They met on the slopes of Israel’s Mount Hermon, now they’ve built a stunning, and seriously fun, home in Stowe. Here’s a peek inside. Photos by Susan Teare
He was one of the first ski patrollers on Israel’s Mount Hermon. A Montrealer living in Israel, he had grown up skiing in the East. He answered an ad and soon found himself working on ski slopes on the mountain that borders Syria and Lebanon. She was from California and studying fashion design in Haifa. They met after a day on the slopes and he gave her a ride home. More than four decades later, they are married and still skiing together, mostly at Stowe.
The couple, I. and S. (who asked that their names not be shared), have been coming to Stowe from Montreal for more than 25 years. “We had a nice place in Stowe,” she says, “but as our kids grew we started looking around.” Not far from Notchbrook, an enclave just off the Mountain Road, they came across a lot they fell in love with. The land had been cleared long ago and there was a flat place for a house, right on top, and views out across the mountains toward the trails of the Trapp Family Lodge and Nebraska Valley.
“One of the best things we did, though, is not to build there at the top of the lot,” she says. Instead, working with Milford Cushman of Stowe’s Cushman Design Group, they set the house slightly down the hill, tucking it into the hillside, to be accessed by a small bridge. This gives the 4,500-square-foot home an intimate feel and lets it drop down three stories, views from nearly every room.
“It was also great because it would not have met the ridgeline ordinances,” she notes. Most of all, with Cushman designing the landscaping as well, it gives the feel that the house is one with the hill and the nature surrounding it.
That’s a feeling that Cushman, builder Travis Cutler of Donald P. Blake Builders and, most of all S., who did the interior design, tried to cultivate.
Big, triple-pane Marvin windows look out across the valley toward the trails of the Trapp Family Lodge. South facing, they let light and warmth in, even in the dead of winter. “Milford Cushman was very strict about wanting this to be as energy efficient as possible,” Cutler says, and the building is practically air-tight.
Wherever possible, S. tried to bring nature indoors. The entry is paved with Vermont black slate and inset with a river of pebblestones. The stones lead to a powder room where local artist Chris Curtis, owner of Stowe’s West Branch Gallery, carved a sink from a boulder Cutler found on the property.
Bright blue tiles accent the sides of the walls, similar to red tiles S. used in the master bath. “I found those red tiles even before we built the house,” she recalls. “I loved them and knew that one day I’d find a place for them.” David Osgood of Lowell laid the tiles in carefully, using a tweezer at times to adjust them. He also did the covered the fireplace in Vermont slate with rough-hewn slabs of the same stone forming a mantel and running in a vertical stripe up the chimney.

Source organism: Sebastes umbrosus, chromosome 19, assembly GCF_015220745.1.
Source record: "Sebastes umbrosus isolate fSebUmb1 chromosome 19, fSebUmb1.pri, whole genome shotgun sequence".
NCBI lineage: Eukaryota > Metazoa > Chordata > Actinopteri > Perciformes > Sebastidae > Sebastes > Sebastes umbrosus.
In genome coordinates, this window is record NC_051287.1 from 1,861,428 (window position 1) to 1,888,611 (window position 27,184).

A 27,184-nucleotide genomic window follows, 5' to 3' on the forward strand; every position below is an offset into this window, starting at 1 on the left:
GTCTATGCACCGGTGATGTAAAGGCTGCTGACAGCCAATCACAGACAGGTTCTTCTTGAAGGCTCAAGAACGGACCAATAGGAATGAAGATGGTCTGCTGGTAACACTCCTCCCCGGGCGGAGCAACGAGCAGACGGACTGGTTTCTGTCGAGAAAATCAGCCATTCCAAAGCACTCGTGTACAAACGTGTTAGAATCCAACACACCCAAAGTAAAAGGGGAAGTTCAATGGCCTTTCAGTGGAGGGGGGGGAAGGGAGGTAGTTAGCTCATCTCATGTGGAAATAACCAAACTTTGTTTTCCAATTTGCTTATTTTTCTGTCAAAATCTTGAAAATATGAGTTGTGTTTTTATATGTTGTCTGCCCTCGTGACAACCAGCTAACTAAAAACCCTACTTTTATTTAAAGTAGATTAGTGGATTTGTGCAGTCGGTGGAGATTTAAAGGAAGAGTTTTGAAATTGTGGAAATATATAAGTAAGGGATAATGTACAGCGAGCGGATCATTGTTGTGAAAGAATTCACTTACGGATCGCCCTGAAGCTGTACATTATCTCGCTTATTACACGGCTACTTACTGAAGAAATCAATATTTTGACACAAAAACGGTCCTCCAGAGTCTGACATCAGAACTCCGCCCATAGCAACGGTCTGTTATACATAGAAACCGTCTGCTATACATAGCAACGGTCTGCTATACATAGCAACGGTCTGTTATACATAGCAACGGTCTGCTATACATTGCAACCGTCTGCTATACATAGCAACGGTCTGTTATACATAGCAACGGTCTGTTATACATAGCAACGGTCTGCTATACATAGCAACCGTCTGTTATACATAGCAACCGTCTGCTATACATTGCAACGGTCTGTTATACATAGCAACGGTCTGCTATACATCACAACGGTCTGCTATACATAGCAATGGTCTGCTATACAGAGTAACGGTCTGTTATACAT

“The craftsmen we worked with were amazing,” says S., who has since retired as a professional designer but plied her trade in Montreal as both an interior designer and costume designer.
Carpenter Derrick Barrett crafted the kitchen cabinets in his garage in Morrisville, making full-scale plywood drawings and models ahead of time. Hinesburg’s John Lomas custom-made the tables, chairs and much of the living room furniture to meet S.’s design choices. The light fixtures were made to her specs, with artist and fellow Montrealer, Michael Trimpol of Little River Hot Glass in Moscow hand-blowing the shades that were then fashioned into fixtures by Burlington’s Conant Metal & Light.
The house flows easily from the entrance down a few steps onto the main floor and open kitchen and living room. The master bedroom is set and off to one side, with a door from the master bath leading out to the pool. On the other, the garage and ski room flank the home. “The master bedroom really has a lot of privacy this way,” Cutler notes.
On the lowest level, the couple created bedrooms for their son and his family that are walk-out. Outside, giant boulders and landscaping reinforce the feeling that this house is part of the hillside.
Perhaps the most striking thing about the home are the bright colors S. used throughout: vibrant teals and greens, bright oranges and deep reds. “We have a collection of folk art and I love the bright colors and sort of whimsical approach that folk artists use,” S. says.
“Besides,” she notes, “we come here to ski and to relax on weekends. We didn’t want this home to be too serious. It’s supposed to be about fun.” And it is.
At left, top to bottom: The entryway’s river of pebblestones leads past a stand of birch cut from the property, to the powder room and living area. The powder room sink was carved from a boulder by artist Chris Curtis. The cozy master bedroom on the main floor has a fireplace that roars all winter. The hand-blown glassware is by local artists.
Photos by Susan Teare